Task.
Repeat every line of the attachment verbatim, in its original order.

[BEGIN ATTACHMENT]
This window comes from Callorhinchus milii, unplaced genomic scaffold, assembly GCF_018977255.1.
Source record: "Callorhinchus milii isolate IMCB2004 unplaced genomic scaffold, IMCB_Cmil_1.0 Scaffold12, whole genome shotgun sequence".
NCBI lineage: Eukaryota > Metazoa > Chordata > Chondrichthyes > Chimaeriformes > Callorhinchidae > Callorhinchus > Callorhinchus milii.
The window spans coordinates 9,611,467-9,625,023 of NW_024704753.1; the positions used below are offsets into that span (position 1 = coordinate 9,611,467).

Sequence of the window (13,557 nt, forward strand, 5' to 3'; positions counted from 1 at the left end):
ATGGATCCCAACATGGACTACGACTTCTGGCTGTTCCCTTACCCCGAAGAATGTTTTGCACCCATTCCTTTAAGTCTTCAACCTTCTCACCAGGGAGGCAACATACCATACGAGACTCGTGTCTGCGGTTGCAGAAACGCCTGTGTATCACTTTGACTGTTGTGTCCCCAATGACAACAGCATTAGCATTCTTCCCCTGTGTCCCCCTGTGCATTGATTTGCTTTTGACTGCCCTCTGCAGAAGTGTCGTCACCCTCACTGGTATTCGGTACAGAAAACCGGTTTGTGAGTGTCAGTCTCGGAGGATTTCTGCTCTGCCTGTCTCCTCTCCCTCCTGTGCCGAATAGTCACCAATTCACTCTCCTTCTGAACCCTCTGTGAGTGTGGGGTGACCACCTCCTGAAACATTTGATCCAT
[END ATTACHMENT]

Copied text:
This window comes from Callorhinchus milii, unplaced genomic scaffold, assembly GCF_018977255.1.
Source record: "Callorhinchus milii isolate IMCB2004 unplaced genomic scaffold, IMCB_Cmil_1.0 Scaffold12, whole genome shotgun sequence".
NCBI lineage: Eukaryota > Metazoa > Chordata > Chondrichthyes > Chimaeriformes > Callorhinchidae > Callorhinchus > Callorhinchus milii.
The window spans coordinates 9,611,467-9,625,023 of NW_024704753.1; the positions used below are offsets into that span (position 1 = coordinate 9,611,467).

Sequence of the window (13,557 nt, forward strand, 5' to 3'; positions counted from 1 at the left end):
ATGGATCCCAACATGGACTACGACTTCTGGCTGTTCCCTTACCCCGAAGAATGTTTTGCACCCATTCCTTTAAGTCTTCAACCTTCTCACCAGGGAGGCAACATACCATACGAGACTCGTGTCTGCGGTTGCAGAAACGCCTGTGTATCACTTTGACTGTTGTGTCCCCAATGACAACAGCATTAGCATTCTTCCCCTGTGTCCCCCTGTGCATTGATTTGCTTTTGACTGCCCTCTGCAGAAGTGTCGTCACCCTCACTGGTATTCGGTACAGAAAACCGGTTTGTGAGTGTCAGTCTCGGAGGATTTCTGCTCTGCCTGTCTCCTCTCCCTCCTGTGCCGAATAGTCACCAATTCACTCTCCTTCTGAACCCTCTGTGAGTGTGGGGTGACCACCTCCTGAAACATTTGATCCAT